About this blogger:
A theorist, organist, and conductor, Jeff Ostrowski holds his B.M. in Music Theory from the University of Kansas (2004), and did graduate work in Musicology. He serves as choirmaster for the new FSSP parish in Los Angeles, where he lives with his wife and two children.
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A lot of the favoured new settings are musically illiterate, almost is if they were written by semi-trained teenagers, getting to grips with musical rudiments. The style is stodgy and sentimental, tonally and rhythmically stilted, melodically inane and adored by Catholic clergy “of a certain age.” Some Catholic dioceses run courses for wannabe composers to perpetuate this style. It is a scandal. People with hardly any training and experience of even the basic building blocks of music have been convinced that there is a place for their puerile stumblings and fumblings in the modern Catholic Church because real musicians are elitist and off-putting.
— James MacMillan (20 November 2013)

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PDF Download: Tozer Propers & Labouré Propers
published 17 July 2014 by Jeff Ostrowski

248 Tozer Propers VERYBODY TALKS about the Rossini Propers, but I’m a trained musician and I find them horribly-formatted and nearly impossible to sing.   (example page)

Did you know many other composers created easy versions of the complete Mass Proper? Not long ago, we provided a complete organ edition of Propers created in Kansas. Today, we have Propers from England and San Antonio, Texas!

Here’s the collection from Texas, which was very nicely formatted by Fr. Theodore Labouré, and is extremely easy to sing:

      * *  PDF Download: 1922 Labouré Propers

The ones from England (originally published in 1905, not 1934) are choral arrangements, and struck me as very “Protestant-sounding” — which makes sense, I guess, since A. Edmonds Tozer (†1910) was formerly an Anglican:

      * *  PDF Download: 1934 Tozer Propers

Just like the Kansas Propers, these books have never been made available online before today!

I ALWAYS ENJOY SEEING what each composer does with the Sequences. In both cases, they strike me as more difficult than the authentic plainsong versions!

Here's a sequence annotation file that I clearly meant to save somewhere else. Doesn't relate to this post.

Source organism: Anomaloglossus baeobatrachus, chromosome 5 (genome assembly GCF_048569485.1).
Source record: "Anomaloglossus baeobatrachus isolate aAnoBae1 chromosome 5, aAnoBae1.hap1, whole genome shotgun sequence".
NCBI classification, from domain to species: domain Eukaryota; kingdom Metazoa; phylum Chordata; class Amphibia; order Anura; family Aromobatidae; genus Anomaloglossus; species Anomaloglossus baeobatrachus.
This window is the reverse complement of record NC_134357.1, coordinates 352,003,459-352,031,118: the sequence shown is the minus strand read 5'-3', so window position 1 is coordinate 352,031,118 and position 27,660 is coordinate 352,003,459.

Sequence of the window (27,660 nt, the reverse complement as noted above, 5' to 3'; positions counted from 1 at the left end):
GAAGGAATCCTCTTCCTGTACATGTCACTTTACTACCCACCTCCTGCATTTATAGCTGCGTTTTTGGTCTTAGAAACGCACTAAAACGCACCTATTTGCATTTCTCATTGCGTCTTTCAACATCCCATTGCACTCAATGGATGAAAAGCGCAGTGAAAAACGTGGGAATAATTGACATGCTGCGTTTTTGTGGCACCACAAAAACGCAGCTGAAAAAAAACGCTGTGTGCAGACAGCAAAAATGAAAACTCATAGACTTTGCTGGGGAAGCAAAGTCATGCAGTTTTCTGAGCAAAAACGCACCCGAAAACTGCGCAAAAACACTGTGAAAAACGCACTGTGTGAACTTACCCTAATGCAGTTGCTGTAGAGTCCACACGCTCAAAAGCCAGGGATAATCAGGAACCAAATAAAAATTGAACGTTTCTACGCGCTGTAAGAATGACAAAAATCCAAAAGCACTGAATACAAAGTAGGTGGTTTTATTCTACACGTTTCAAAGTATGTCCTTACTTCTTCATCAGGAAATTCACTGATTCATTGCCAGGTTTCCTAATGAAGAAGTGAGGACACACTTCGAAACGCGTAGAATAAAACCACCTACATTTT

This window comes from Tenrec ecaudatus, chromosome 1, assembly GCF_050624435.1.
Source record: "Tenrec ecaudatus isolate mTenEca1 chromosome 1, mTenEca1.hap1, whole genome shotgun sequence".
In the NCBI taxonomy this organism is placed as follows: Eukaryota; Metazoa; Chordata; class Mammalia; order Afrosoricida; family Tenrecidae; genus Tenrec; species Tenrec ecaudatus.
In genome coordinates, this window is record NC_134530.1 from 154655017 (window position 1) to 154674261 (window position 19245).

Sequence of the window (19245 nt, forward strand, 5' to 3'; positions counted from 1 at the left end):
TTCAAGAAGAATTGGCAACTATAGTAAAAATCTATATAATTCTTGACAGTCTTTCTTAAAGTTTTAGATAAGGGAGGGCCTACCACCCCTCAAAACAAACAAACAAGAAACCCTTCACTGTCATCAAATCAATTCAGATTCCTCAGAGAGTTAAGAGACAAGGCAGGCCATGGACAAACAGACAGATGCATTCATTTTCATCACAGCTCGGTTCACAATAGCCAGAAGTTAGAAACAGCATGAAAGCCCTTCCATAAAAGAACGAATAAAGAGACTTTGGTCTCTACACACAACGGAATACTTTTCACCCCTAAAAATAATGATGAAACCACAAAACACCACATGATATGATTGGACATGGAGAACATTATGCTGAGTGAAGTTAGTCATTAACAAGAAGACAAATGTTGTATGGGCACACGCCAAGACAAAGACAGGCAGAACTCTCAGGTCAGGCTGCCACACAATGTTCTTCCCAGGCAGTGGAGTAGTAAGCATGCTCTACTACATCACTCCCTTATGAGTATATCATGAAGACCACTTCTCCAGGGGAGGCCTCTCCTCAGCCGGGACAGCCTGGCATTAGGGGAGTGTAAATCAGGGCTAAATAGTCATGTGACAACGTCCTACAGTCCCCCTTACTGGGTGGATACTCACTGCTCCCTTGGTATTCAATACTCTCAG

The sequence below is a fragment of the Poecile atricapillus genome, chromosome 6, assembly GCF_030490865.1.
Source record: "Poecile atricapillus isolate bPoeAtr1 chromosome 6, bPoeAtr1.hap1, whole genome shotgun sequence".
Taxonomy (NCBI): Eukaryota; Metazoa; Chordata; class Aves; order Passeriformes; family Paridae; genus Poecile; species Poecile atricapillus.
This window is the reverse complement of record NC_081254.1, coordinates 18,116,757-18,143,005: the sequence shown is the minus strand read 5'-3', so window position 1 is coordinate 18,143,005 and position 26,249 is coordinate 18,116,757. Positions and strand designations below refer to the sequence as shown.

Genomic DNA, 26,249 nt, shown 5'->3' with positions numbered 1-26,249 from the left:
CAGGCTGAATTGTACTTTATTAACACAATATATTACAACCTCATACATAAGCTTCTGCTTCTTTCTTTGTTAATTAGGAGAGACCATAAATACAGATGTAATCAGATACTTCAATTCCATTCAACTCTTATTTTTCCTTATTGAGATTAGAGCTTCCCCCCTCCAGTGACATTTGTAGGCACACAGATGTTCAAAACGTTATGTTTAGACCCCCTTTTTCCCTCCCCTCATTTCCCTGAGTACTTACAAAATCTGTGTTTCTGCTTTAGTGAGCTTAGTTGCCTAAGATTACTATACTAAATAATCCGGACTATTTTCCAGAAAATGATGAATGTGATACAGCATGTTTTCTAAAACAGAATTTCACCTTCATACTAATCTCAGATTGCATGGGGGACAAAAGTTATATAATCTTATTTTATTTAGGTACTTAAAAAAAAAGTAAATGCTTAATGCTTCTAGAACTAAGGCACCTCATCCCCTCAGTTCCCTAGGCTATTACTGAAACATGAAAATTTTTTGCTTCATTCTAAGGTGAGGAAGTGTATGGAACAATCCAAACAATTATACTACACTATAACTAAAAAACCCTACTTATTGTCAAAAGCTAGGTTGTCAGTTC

A few quotes from the introductions:

REV. THEODORE LABOURÉ in 1922 : The law of the Church plainly declares that, whenever High Mass is celebrated, the Proper of the Mass must be sung or at least recited. The reason for this is obvious: for it is the Proper and the Proper alone that differentiates one Mass from another — the sadness of Advent and Lent from the joy of Christmas and the triumph of Easter.
AUGUSTUS EDMONDS TOZER in 1905 : This arrangement of the Proprium Missæ for Sundays and Holidays is intended for those choirs who find the plain-chant from the Graduale beyond their powers of execution; and secondarily that those who regularly sing the prescribed melodies, but who may not be able to master everything set down for any particular Mass, may have something at hand which is easily learnt, and of greater musical interest than a mere recitation of the words on a monotone, or even to a psalmtone. It is of obligation to sing the proper Introit, Gradual, Offertory and Communion at every High Mass or Missa Cantata. It is better, then, in the writers opinion, to do well some such simple settings as these, than to labor indifferently through plain-chant, which is often very difficult.

251 Labouré Propers


250 Simple Propers


For the record, the Solesmes simple arrangements (Chants Abrégés) are 1,000x more professional than the Rossini Propers, and both editions—1926 & 1955—are available online.